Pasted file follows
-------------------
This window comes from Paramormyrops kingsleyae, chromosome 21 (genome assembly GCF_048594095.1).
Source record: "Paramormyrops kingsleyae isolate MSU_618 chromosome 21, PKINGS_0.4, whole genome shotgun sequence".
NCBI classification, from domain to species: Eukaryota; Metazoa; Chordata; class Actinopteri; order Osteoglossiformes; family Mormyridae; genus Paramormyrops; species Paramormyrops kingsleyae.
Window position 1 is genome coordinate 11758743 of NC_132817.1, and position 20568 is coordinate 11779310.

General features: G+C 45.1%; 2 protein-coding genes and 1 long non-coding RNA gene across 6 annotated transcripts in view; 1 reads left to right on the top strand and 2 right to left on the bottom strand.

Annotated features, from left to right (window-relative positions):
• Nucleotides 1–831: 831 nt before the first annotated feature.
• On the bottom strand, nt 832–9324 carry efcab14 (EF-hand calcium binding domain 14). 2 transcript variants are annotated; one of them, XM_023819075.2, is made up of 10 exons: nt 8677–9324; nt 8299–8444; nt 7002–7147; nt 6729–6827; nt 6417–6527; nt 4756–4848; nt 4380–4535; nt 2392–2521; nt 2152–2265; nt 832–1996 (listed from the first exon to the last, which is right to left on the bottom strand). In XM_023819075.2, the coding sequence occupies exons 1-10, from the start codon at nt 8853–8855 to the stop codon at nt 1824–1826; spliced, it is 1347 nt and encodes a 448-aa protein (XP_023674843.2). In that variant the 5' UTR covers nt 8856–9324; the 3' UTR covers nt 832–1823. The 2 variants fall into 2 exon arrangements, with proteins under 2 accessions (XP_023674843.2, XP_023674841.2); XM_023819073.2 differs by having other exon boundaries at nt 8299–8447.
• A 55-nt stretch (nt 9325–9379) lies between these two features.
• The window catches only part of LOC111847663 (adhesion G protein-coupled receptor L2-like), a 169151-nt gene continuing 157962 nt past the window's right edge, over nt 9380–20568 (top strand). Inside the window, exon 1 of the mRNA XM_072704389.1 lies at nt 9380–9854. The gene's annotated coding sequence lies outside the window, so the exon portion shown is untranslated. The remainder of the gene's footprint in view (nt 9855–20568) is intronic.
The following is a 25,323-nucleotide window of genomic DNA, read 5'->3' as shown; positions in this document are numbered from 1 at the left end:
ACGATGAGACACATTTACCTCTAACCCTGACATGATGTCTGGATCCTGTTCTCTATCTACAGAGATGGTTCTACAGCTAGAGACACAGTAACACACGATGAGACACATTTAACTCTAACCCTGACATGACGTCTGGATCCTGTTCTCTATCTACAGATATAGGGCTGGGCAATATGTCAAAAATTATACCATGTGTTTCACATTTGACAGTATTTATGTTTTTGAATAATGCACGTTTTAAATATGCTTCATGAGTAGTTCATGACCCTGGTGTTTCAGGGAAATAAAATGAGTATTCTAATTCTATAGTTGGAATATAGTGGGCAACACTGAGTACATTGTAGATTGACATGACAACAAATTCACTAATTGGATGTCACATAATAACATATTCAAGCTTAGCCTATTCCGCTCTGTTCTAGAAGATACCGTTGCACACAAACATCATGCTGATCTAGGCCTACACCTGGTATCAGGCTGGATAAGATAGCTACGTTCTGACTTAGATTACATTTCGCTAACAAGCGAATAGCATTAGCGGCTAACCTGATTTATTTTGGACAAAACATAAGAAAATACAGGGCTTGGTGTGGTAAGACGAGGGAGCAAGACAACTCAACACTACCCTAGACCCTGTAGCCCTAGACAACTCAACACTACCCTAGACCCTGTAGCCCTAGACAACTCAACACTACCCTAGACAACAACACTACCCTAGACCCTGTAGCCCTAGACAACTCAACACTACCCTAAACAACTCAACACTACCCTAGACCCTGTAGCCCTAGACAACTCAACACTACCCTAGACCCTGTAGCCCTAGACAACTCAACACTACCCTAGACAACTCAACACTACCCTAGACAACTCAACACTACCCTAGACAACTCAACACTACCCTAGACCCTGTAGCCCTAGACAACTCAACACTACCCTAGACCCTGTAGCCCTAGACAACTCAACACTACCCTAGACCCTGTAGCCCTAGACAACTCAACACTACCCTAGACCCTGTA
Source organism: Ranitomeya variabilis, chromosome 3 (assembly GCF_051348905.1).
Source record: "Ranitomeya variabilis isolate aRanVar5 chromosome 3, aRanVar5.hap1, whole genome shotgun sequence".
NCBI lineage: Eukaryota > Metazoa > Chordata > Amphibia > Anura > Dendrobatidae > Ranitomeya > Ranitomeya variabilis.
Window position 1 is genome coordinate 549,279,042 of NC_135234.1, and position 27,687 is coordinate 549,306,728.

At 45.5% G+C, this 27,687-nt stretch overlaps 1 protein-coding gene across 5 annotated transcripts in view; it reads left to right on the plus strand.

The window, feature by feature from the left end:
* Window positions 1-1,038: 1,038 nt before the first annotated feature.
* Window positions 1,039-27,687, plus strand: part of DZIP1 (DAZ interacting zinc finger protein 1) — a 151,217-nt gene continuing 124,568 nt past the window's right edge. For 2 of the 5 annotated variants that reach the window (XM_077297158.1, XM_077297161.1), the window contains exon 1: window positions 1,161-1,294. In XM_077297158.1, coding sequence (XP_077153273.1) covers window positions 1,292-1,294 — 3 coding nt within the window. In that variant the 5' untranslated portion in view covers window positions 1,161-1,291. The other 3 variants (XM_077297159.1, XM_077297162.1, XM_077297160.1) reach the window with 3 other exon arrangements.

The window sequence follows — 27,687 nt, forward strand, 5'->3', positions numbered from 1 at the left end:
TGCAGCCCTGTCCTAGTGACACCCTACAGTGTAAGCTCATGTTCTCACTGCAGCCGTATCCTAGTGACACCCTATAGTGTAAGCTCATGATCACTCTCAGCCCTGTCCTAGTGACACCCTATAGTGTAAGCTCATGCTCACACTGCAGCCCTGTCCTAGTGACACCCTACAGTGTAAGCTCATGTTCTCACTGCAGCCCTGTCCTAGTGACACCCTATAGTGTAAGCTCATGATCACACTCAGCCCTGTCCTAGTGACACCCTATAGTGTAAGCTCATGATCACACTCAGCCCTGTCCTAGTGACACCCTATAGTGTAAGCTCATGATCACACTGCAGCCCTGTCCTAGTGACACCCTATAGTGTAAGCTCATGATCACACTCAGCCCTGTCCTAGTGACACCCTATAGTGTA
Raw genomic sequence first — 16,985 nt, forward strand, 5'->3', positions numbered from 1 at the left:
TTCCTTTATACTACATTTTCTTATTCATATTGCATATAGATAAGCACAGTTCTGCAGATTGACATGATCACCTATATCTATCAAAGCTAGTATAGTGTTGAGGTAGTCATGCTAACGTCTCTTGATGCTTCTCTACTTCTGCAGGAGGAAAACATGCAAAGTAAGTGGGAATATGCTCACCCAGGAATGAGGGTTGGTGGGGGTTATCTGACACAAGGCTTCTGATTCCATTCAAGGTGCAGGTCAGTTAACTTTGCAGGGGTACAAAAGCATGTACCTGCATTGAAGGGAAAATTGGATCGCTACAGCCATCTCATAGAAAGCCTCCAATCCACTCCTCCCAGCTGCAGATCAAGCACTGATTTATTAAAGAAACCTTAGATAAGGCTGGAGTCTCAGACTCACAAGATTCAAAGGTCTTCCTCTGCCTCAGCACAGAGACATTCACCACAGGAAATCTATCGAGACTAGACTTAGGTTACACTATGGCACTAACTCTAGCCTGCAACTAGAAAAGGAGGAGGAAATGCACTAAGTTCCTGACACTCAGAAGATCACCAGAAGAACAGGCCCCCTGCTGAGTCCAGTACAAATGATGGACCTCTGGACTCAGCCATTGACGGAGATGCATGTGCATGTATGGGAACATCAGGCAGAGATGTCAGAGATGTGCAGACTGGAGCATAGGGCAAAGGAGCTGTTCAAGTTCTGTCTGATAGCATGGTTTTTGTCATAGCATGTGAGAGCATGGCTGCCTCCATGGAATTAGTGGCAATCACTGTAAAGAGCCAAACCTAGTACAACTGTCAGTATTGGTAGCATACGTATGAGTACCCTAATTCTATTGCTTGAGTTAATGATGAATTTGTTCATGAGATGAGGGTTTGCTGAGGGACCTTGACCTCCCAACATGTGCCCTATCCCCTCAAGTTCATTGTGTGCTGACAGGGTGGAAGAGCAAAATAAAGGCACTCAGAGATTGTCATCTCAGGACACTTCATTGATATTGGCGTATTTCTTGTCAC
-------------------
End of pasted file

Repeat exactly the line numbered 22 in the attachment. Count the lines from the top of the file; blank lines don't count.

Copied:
TGCAGCCCTGTCCTAGTGACACCCTACAGTGTAAGCTCATGTTCTCACTGCAGCCGTATCCTAGTGACACCCTATAGTGTAAGCTCATGATCACTCTCAGCCCTGTCCTAGTGACACCCTATAGTGTAAGCTCATGCTCACACTGCAGCCCTGTCCTAGTGACACCCTACAGTGTAAGCTCATGTTCTCACTGCAGCCCTGTCCTAGTGACACCCTATAGTGTAAGCTCATGATCACACTCAGCCCTGTCCTAGTGACACCCTATAGTGTAAGCTCATGATCACACTCAGCCCTGTCCTAGTGACACCCTATAGTGTAAGCTCATGATCACACTGCAGCCCTGTCCTAGTGACACCCTATAGTGTAAGCTCATGATCACACTCAGCCCTGTCCTAGTGACACCCTATAGTGTA